by Lauren Woodzicka
I have an obsessive brain. This has always been true, but I recently noticed how especially suited TikTok is for my brand of compulsion. TikTok’s algorithm is like an attentive lover—it knows what I like at churns it out at a precise, calculated rate.
Lately, my For You page has been populated by fan edits. This shouldn’t be surprising, since I am at heart a fan girl. What is surprising is the quality of said edits. During adolescence, I spent my days scouring tumblr for the perfect gif set or screencap. Now I can go on TikTok and see an intricate short film put together by a teenager on their smart phone.
“Fan girl” has always been a derogatory term. Anything girls or women express interest in is belittled and infantilized. If a girl wears a Nirvana shirt, there’s no doubt a trail of teenage boys asking her to name three of the band’s lesser-known songs and Kurt Cobain’s date of birth. Being a female fan is inherently political, since said girls are perhaps the most ardent consumers despite their perceived lack of agency.
There’s something kind of beautiful about fan edits in this sense, since they allow fans to take part in defining and creating their interests. Edits become a pastiche of pop culture. You can layer Taylor Swift on top of a David Lynch film and there’ll be an audience ready to consume it. And if you like consuming it, you too can create it. Download a $5 editing app and you can curate whatever you want out of your particular media obsession. Open the comments and you can find a ready-made community of fans who thirty years ago would have never existed in the same space.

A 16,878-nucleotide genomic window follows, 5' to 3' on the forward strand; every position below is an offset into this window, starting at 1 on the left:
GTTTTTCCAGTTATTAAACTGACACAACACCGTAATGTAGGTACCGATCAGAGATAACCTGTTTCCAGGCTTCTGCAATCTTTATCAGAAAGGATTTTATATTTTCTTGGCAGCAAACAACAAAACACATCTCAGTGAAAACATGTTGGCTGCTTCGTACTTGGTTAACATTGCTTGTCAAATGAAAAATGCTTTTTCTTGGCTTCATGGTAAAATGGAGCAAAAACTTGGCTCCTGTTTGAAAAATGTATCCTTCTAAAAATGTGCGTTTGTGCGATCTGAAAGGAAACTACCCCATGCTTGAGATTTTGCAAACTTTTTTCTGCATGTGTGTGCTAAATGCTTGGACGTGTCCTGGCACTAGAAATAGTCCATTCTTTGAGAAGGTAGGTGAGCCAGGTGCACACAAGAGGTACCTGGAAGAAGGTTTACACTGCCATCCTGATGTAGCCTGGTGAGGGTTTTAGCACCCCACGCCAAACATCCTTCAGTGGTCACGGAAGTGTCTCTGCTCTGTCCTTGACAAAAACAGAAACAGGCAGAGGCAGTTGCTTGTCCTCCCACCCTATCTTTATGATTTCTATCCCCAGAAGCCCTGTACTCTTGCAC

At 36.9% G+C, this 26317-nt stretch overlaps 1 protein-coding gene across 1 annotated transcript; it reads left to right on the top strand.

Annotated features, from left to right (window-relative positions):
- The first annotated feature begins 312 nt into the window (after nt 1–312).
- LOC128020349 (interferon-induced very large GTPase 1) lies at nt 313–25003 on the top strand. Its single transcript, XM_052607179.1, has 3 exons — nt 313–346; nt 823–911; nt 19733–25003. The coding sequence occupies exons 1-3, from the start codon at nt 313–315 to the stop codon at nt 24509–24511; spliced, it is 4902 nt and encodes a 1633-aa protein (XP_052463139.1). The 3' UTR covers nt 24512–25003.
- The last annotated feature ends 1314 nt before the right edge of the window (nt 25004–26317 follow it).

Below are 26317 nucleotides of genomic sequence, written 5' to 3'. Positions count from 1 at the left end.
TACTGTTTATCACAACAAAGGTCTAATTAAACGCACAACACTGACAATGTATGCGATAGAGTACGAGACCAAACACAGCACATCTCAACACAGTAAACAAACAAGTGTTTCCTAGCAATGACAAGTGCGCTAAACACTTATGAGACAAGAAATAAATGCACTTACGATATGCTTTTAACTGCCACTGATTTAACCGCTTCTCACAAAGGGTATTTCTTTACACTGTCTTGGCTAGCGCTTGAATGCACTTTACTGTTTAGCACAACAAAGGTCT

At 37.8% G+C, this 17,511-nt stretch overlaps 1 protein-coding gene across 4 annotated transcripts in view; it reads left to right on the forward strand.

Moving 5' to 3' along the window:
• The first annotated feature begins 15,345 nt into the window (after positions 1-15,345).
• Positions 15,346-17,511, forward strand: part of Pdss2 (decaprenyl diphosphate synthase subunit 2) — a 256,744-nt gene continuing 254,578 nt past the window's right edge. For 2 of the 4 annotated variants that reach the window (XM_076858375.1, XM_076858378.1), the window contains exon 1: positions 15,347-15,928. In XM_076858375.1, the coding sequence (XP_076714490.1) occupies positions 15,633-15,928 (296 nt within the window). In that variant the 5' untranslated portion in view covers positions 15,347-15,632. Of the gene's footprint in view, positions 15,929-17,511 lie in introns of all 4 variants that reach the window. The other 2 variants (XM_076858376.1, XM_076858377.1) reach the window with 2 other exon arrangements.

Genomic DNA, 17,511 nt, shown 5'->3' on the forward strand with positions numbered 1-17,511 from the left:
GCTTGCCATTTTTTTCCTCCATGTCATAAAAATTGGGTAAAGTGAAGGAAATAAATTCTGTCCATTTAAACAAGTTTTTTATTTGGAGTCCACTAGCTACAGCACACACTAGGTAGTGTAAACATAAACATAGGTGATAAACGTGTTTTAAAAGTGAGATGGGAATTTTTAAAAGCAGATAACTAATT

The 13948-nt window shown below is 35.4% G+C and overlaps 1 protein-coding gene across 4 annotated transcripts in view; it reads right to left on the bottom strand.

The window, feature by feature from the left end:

The sheer abundance of information available to me still shocks me. Ten years ago, I thought I was the only person with my proclivities and interests. Part of this is the self-absorbed stain of adolescence, but equally due to my upbringing in a small conservative town. There’s no doubt that social media hasn’t really challenged this obsession with individualism—it’s just become branded to the point of commodity. There’s “sad girl music,” “female rage,” and “-core” added to the end of any mundane indicators of personality. TikTok revolves around digestibility and the capitalist desire to create a brand for yourself. It’s reductive, but the transmutability of internet personas allows us all to feel unique and connected all at the same time.
It’s very easy to say TikTok is artless. Despite this claim, I’m endlessly fascinated by it. The accessibility of the app allows pretty much anyone to make content, and the algorithm is specific enough to push it out to the people who will appreciate it most. While it’s disturbing to consider how the app knows exactly what I was talking to my friend about earlier in the day, or what show was playing on my TV mere minutes before I opened the app, it’s also comforting to find exactly what I’m looking for without even knowing I’m looking for it, created by individuals who I’ll never meet who nonetheless share a part of themselves with me.
Lauren Woodzicka is a recent Lawrence University graduate attempting to learn how to write for enjoyment. She has a particular interest in film and visual media, and received her B.A. in English Literature and Film Studies.